One Green Tree Frog called at about 1500 hrs when a helicopter flew over. The frogs did not call during the rainy night 20-21 February whilst I was at home. Frogs and toads both called on the rainy night 21-22 February.
Friday 22 February 2013.
It rained many times and for many hours between 0900 0n the 21st and 0900 on the 22nd. Most of it must have been very light rain because it only added up to 14.5 mm for the 24 hour period. One Buk Buk called at 1200 hrs (the first call since the isolated one noted at 0804 on Thursday 14 February). I noticed that the Berrimah Weed ( Mitrocarpos hirtus ) began to flower at Jimol on this day. It was an overcast day with a few monsoon showers. There were monsoon showers at night too.
Saturday 23 February 2013.
It was overcast and there was 0.5 mm of rain in the gauge at 0900 hrs. At 1000 hrs I saw the first Tawny Coster Butterfly that I had seen at Solar Village, on the driveway to Starshine. It was a female. In the afternoon I walked the boundary firebreak around the southern half of Solar Village and saw two male Tawny Coster Butterflys on that walk. The mozzies were particularly bad on this and the previous few days.
Sunday 24 February 2013.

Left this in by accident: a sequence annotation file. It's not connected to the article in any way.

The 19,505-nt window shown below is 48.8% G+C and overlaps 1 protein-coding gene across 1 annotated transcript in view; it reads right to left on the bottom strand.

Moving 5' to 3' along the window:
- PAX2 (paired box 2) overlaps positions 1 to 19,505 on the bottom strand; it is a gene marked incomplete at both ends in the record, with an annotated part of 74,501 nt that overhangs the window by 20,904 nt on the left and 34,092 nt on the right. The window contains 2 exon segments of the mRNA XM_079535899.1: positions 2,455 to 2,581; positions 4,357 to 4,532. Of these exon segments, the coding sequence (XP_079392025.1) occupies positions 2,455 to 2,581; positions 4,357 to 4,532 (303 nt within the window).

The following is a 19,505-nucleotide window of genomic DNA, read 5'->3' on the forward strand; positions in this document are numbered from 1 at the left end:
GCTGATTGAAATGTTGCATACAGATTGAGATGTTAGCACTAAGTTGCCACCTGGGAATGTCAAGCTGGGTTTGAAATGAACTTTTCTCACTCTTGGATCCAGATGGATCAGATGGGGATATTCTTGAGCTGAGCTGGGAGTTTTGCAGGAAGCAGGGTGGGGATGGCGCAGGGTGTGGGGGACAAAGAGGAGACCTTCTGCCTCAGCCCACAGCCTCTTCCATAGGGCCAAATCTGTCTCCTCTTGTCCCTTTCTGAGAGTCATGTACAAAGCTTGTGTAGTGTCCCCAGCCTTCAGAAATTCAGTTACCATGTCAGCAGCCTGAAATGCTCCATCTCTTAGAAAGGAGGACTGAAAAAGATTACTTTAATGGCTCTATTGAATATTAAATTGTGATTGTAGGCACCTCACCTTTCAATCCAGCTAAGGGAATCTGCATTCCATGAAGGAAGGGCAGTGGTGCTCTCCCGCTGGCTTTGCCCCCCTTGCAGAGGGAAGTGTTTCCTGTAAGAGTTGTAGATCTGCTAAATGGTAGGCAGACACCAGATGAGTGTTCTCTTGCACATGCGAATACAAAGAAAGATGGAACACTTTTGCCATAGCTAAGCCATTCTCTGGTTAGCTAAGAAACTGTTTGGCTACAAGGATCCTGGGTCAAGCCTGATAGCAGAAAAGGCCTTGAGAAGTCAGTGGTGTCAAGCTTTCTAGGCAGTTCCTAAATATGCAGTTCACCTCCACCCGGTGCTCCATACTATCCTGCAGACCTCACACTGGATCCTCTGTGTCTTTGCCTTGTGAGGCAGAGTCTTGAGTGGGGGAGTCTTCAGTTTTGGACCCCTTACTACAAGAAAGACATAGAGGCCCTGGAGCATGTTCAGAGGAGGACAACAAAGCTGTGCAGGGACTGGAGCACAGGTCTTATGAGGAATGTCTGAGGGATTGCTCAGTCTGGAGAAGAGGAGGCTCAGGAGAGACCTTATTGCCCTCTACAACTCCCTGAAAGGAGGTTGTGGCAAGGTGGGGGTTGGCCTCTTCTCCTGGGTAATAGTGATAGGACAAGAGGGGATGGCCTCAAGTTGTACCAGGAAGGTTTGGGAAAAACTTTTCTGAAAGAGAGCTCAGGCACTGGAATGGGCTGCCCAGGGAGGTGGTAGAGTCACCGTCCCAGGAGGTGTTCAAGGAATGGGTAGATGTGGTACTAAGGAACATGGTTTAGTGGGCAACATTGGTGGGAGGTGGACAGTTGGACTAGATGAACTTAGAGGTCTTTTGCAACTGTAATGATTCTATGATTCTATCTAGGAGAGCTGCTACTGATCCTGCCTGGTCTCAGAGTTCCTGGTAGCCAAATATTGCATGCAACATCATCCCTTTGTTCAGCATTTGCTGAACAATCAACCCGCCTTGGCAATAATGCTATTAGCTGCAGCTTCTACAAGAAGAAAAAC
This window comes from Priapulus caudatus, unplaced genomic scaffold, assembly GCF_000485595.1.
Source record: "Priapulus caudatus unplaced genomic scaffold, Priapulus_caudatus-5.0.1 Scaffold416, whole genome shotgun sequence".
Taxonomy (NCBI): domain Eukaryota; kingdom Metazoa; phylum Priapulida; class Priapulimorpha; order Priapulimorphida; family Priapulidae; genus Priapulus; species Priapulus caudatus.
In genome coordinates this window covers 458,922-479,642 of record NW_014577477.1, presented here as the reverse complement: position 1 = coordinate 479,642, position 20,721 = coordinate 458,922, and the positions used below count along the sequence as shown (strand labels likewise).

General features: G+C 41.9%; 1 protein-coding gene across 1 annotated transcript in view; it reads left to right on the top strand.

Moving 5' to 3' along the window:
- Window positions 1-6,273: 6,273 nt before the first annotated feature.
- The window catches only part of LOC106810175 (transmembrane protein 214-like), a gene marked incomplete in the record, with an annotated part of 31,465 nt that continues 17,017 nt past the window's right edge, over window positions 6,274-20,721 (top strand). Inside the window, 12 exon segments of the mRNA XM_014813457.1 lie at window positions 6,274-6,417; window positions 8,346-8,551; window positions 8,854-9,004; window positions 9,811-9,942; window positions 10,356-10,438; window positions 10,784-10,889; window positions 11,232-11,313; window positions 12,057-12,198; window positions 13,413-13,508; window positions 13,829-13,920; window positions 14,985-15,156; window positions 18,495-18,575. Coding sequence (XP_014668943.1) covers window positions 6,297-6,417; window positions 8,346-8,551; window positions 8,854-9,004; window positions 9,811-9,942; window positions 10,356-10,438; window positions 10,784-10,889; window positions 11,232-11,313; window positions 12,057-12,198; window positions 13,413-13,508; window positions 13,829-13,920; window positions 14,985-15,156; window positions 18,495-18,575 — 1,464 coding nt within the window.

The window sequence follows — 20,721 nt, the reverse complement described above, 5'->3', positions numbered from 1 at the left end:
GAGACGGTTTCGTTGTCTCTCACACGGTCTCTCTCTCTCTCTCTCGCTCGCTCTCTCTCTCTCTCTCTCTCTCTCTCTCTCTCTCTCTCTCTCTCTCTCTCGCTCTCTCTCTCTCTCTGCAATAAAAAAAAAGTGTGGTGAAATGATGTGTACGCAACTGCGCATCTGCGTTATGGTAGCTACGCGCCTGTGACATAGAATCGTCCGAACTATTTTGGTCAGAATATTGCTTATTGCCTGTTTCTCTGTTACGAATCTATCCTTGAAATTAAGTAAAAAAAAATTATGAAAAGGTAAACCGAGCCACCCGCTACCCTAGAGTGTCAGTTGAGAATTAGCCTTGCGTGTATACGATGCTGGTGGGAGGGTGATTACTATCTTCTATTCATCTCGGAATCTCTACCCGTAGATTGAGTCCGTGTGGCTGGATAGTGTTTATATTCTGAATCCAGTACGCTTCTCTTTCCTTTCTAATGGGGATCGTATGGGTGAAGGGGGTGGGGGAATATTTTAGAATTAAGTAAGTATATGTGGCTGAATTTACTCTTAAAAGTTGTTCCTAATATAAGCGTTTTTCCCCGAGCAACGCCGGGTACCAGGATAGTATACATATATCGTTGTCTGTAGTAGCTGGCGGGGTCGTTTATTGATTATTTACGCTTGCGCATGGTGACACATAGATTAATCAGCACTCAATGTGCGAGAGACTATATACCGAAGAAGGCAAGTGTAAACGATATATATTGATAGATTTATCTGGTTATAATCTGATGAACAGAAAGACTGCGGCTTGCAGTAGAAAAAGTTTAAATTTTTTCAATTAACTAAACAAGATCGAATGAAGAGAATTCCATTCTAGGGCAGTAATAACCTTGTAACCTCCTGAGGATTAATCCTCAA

At 0711 a Buk Buk called, and at 0719 a Black Bittern called far away to the East.
At about 1700 hrs a thunderstorm went up nearby to the N. (from E. to W. In the sky). After that happened the sky to the S.E. was clear and a S.E. breeze was blowing. It seemed as if the trough (and its monsoon showers) might have gone out to sea.
Monday 25 February 2013.
I went to Darwin for the day and did not get home again until late.
There was some cloud and isolated afternoon thunderstorms but the strong S.E. wind aloft sheared their tops off. There was a late Hector storm over the Tiwi Islands. The shift to drier air and much less cloud was noticeable on this day.
Tuesday 26 February 2013. Full Moon.
The Full Moon occurred at 0557 hrs. I felt very cold (for 25 degrees C) in my room at 0330 hrs. It must have been much less humid. I caught a fleeting glimpse of a Black Bittern near the bridge at White Gum at about 0900 hrs. There was 2 mm of rain in the gauge at 0900.
I noticed several windfall Billy Goat Plum fruits ( Terminalia ferdinandiana ) on the track to the Cycad car park in the morning. The very first one to fall had fallen about 3 days previously. The fruits were not fully formed or ripe.
In the morning there were only a few small low cumulus clouds but the sky was very hazy. From late morning on there was more cumulus cloud. Isolated storms developed and there was thunder from about 1500 hrs. In the late afternoon there was quite a lot of cloud. At moonrise the sky was very cloudy. There was a brief shower of rain at about 2200 hrs.
I noticed the very first flowers for the season on the Annual Spear-grass ( Sorghum intrans ) on a few scattered individuals in the dense stand of the grass near the corner of Goode Road and Redcliffe Road, on this day.